The part where PoS malware, especially RAM scrapers, differ from run-of-the-mill malware is what it does once in the network.

Even though most PoS malware tend to follow the same workflow, RAM scrapers are “surprisingly diverse” in how they are implemented, wrote Vadim Kotov, a security researcher at Bromium. Regardless of type, memory-parsing malware first grabs everything in the computer's memory, and then performs a search through the dumped memory to identify what looks like payment card details.

Considering the number of PoS systems that have been compromised, it is likely the criminals accessed the update or control server for these systems, said Jeff Debrosse, director of security research at Websense.

"These attackers definitely used an ‘infect once, deploy everywhere’ strategy that was incredibly effective," Ken Westin, a security researcher with Tripwire, told SecurityWeek.

Generally a scraper has either a hardcoded list of processes to scan or a blacklist of processes, Kotov wrote. Once the memory or buffer has been dumped, the malware's search algorithm takes over to detect the valuable bankcard data. There are many approaches, but Kotov noted that Dexter simply searched for the ‘=’ character and then looked at 16 bytes before and 20 bytes after to identify the data, Kotov said. Once the data is found, the malware copies it on to its own list. After that, it's just a matter of transferring the list out of the network into the criminals' hands.

“Hiding and transmitting collected payment card information to evade antivirus detection is a relatively staple exercise for modern malware,” Debrosse said.

Based on Existing Crimeware

Just like any other malware type, PoS malware can be customized and tricked out with more features than a garden-variety Trojan, but some are created from toolkits and have off-the-shelf capabilities. The malware that infiltrated Target appears to be related to BlackPOS, a “relatively crude but effective” cybercrime kit sold in underground forums, according to security writer Brian Krebs.

Researchers from security intelligence firm IntelCrawler believe the author of the BlackPOS crimeware kit is a 17-year old living in Russia.

The “budget” version of the crimeware costs $1,800 in underground market, while the “full” version costs $2,300 and has more features, such as the ability to encrypt stolen data, according to Krebs, However, the malware was customized for the specific environment, and obfuscated to avoid detection. In fact, as of Thursday, none of the 40+ tools listed on VirusTotal detect the two malicious files used in the Target attack, Krebs noted.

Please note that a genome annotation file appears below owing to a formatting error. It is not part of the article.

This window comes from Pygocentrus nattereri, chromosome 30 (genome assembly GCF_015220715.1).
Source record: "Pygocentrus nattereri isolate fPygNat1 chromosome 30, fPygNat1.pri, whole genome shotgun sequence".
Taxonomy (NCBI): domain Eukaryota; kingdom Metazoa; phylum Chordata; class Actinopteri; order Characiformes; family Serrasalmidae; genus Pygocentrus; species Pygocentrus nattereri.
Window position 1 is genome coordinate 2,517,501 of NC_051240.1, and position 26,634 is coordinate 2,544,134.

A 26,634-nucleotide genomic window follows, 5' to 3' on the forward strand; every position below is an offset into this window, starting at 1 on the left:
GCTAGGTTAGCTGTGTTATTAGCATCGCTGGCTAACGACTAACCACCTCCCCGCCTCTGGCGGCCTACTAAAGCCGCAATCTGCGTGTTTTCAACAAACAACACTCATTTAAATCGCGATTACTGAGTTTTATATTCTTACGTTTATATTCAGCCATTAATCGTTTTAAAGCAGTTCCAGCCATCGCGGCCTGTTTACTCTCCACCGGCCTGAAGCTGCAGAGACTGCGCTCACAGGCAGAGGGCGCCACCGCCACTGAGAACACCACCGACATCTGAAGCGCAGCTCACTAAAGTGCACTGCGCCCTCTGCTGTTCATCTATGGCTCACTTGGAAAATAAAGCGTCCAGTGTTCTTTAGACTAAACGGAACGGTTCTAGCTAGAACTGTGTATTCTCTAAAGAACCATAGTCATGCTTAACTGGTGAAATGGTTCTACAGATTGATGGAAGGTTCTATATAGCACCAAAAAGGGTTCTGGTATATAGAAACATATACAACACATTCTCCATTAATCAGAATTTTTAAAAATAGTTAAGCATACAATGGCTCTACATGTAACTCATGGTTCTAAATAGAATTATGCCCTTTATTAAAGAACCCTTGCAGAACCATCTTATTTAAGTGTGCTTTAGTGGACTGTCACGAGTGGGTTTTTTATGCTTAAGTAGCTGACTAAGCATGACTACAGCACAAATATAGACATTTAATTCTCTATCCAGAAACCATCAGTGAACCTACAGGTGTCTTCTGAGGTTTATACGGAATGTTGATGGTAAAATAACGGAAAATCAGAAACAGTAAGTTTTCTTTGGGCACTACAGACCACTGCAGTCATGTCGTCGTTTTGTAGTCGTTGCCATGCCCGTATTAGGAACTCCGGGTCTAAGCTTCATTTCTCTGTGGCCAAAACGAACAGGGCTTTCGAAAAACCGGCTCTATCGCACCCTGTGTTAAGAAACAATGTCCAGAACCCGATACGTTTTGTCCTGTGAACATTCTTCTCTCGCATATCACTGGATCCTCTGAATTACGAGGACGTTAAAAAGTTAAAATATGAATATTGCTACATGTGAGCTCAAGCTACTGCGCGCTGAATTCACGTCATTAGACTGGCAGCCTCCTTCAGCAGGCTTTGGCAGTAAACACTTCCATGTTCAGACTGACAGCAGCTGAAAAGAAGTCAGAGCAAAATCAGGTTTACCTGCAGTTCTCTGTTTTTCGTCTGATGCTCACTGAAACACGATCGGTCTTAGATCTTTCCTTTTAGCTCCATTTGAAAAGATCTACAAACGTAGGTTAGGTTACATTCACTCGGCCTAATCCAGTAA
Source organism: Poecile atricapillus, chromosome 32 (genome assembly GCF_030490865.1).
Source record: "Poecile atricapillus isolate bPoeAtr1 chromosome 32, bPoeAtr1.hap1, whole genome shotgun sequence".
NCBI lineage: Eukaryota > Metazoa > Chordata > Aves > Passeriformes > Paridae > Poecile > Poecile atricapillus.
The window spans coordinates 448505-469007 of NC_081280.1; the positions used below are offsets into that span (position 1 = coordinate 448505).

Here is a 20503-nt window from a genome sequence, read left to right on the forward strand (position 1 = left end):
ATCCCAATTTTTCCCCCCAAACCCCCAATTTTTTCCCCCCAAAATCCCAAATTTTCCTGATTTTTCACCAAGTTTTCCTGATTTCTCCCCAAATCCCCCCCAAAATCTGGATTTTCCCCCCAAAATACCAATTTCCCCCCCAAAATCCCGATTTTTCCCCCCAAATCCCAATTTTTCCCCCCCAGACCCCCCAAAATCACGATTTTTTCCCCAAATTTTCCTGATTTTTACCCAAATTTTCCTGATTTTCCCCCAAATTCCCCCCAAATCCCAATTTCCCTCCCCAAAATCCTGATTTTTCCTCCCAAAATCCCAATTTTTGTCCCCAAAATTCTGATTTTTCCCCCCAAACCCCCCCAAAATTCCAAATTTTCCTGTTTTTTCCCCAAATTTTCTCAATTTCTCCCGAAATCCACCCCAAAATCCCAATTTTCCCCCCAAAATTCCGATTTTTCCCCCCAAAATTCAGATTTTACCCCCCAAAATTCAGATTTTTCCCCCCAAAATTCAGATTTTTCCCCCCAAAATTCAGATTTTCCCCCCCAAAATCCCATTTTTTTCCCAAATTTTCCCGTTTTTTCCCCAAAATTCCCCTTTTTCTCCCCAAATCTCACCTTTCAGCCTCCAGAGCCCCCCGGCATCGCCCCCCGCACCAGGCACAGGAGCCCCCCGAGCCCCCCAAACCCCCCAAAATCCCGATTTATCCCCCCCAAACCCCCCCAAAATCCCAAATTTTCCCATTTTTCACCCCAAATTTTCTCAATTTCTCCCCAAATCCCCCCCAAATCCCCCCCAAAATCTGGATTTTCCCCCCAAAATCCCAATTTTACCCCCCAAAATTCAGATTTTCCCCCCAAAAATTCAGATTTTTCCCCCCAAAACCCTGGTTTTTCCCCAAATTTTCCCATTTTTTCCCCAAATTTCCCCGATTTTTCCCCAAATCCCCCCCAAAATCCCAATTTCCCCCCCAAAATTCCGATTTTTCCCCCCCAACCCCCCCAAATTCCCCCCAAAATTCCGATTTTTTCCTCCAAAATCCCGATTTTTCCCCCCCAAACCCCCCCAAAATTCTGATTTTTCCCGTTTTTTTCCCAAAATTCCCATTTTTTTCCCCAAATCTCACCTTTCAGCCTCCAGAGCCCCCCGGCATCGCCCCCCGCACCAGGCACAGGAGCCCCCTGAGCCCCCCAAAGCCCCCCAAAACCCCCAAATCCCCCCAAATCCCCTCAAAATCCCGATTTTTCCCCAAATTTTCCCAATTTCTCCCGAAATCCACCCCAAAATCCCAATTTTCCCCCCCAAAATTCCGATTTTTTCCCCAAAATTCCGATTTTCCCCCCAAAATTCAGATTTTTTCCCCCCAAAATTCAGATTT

Even if the organization has antivirus installed on endpoint systems—which they have to in order to comply with PCI-DSS—the fact that attackers are utilizing advanced techniques to evade detection means some infections aren't detected right away.

"Updating antivirus is reactive and simply will not stay ahead of malware threats that create 250,000 new malware variants a day," said Anup Ghosh, CEO of Invincea. PCI-DSS standards need to be updated so that it doesn't emphasize antivirus so heavily, he said.

Even US-CERT was still advising retailers to update their antivirus signatures in its alert just a little more than a week ago.

“What this compromise points to is that detecting the threat on the network is no longer sufficient to prevent breach of data,” Ghosh said.

Looking for Signs of a Breach

Signs are pointing to the fact that this was a broad and highly sophisticated attack, and Target was just one of the victims. Retailers—actually, anyone with a PoS system and processing payments—may have been compromised and need to investigate their networks.

On Thursday, CrowdStrike released Yara and Snort indicators and signatures to detect known components of BlackPOS malware used to steal the payment card details from PoS systems as well as the exfiltration tools that was used to transfer the stolen data. These rules are designed to detect generic variants of the malware and not just the specific version used for Target.  

Tripwire’s has also developed and released rules for Tripwire Enterprise customers that will check for known markers of compromise of the point-of-sale malware they classify as Trojan.POSRAM and Infostealer.Reedum that has retailers.

This is "actionable intelligence that potential other victims can use to detect signs of similar breaches on their network," said Dmitri Alperovitch, CTO of Crowdstrike.

An advisory from the National Cybersecurity and Communications Integration Center (NCCIC), United States Secret Service, FS-ISAC and iSIGHT Partners, includes technical analysis of PoS Malware along with indicators to assist network defenders.

"While some components of the POS data breaches were not technically sophisticated, the operational components were," the group report concluded. "The cyber criminals displayed innovation and a high degree of skill in orchestrating the various components of the breaches."

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Fahmida Y. Rashid is a Senior Contributing Writer for SecurityWeek. She has experience writing and reviewing security, core Internet infrastructure, open source, networking, and storage. Before setting out her journalism shingle, she spent nine years as a help-desk technician, software and Web application developer, network administrator, and technology consultant.